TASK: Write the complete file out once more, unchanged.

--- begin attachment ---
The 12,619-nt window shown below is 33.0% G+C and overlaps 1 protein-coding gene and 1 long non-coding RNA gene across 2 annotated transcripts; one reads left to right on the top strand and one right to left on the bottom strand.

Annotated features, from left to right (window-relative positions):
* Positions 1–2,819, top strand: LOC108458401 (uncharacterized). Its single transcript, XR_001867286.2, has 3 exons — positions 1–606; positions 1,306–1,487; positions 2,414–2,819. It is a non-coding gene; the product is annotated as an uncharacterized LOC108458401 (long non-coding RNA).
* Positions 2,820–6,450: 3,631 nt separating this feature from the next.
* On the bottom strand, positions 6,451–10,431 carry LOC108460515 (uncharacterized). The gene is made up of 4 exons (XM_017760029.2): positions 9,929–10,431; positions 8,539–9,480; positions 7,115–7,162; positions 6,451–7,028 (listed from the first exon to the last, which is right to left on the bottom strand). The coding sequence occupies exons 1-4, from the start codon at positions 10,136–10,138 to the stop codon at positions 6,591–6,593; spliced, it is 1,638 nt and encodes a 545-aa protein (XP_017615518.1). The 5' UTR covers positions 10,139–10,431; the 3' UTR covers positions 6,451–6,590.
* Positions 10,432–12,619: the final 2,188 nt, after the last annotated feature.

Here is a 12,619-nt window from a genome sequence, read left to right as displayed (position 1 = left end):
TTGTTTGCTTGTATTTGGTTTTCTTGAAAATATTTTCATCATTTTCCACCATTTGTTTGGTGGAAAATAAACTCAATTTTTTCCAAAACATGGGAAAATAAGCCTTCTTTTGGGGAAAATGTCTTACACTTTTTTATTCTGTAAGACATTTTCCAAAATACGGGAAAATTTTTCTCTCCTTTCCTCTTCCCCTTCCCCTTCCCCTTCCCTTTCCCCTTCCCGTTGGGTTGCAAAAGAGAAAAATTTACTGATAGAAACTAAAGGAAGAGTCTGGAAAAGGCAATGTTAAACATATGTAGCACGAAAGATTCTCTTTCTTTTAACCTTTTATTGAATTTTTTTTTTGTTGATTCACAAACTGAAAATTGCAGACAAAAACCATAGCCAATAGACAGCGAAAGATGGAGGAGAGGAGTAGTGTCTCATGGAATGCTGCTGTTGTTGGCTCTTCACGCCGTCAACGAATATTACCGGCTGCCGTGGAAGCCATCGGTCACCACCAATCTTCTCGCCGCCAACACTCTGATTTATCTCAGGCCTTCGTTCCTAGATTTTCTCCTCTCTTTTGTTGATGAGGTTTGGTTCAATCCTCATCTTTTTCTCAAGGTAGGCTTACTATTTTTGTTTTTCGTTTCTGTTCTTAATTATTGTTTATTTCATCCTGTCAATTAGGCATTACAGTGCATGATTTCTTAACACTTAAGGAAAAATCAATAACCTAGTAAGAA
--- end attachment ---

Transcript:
The 12,619-nt window shown below is 33.0% G+C and overlaps 1 protein-coding gene and 1 long non-coding RNA gene across 2 annotated transcripts; one reads left to right on the top strand and one right to left on the bottom strand.

Annotated features, from left to right (window-relative positions):
* Positions 1–2,819, top strand: LOC108458401 (uncharacterized). Its single transcript, XR_001867286.2, has 3 exons — positions 1–606; positions 1,306–1,487; positions 2,414–2,819. It is a non-coding gene; the product is annotated as an uncharacterized LOC108458401 (long non-coding RNA).
* Positions 2,820–6,450: 3,631 nt separating this feature from the next.
* On the bottom strand, positions 6,451–10,431 carry LOC108460515 (uncharacterized). The gene is made up of 4 exons (XM_017760029.2): positions 9,929–10,431; positions 8,539–9,480; positions 7,115–7,162; positions 6,451–7,028 (listed from the first exon to the last, which is right to left on the bottom strand). The coding sequence occupies exons 1-4, from the start codon at positions 10,136–10,138 to the stop codon at positions 6,591–6,593; spliced, it is 1,638 nt and encodes a 545-aa protein (XP_017615518.1). The 5' UTR covers positions 10,139–10,431; the 3' UTR covers positions 6,451–6,590.
* Positions 10,432–12,619: the final 2,188 nt, after the last annotated feature.

Here is a 12,619-nt window from a genome sequence, read left to right as displayed (position 1 = left end):
TTGTTTGCTTGTATTTGGTTTTCTTGAAAATATTTTCATCATTTTCCACCATTTGTTTGGTGGAAAATAAACTCAATTTTTTCCAAAACATGGGAAAATAAGCCTTCTTTTGGGGAAAATGTCTTACACTTTTTTATTCTGTAAGACATTTTCCAAAATACGGGAAAATTTTTCTCTCCTTTCCTCTTCCCCTTCCCCTTCCCCTTCCCTTTCCCCTTCCCGTTGGGTTGCAAAAGAGAAAAATTTACTGATAGAAACTAAAGGAAGAGTCTGGAAAAGGCAATGTTAAACATATGTAGCACGAAAGATTCTCTTTCTTTTAACCTTTTATTGAATTTTTTTTTTGTTGATTCACAAACTGAAAATTGCAGACAAAAACCATAGCCAATAGACAGCGAAAGATGGAGGAGAGGAGTAGTGTCTCATGGAATGCTGCTGTTGTTGGCTCTTCACGCCGTCAACGAATATTACCGGCTGCCGTGGAAGCCATCGGTCACCACCAATCTTCTCGCCGCCAACACTCTGATTTATCTCAGGCCTTCGTTCCTAGATTTTCTCCTCTCTTTTGTTGATGAGGTTTGGTTCAATCCTCATCTTTTTCTCAAGGTAGGCTTACTATTTTTGTTTTTCGTTTCTGTTCTTAATTATTGTTTATTTCATCCTGTCAATTAGGCATTACAGTGCATGATTTCTTAACACTTAAGGAAAAATCAATAACCTAGTAAGAA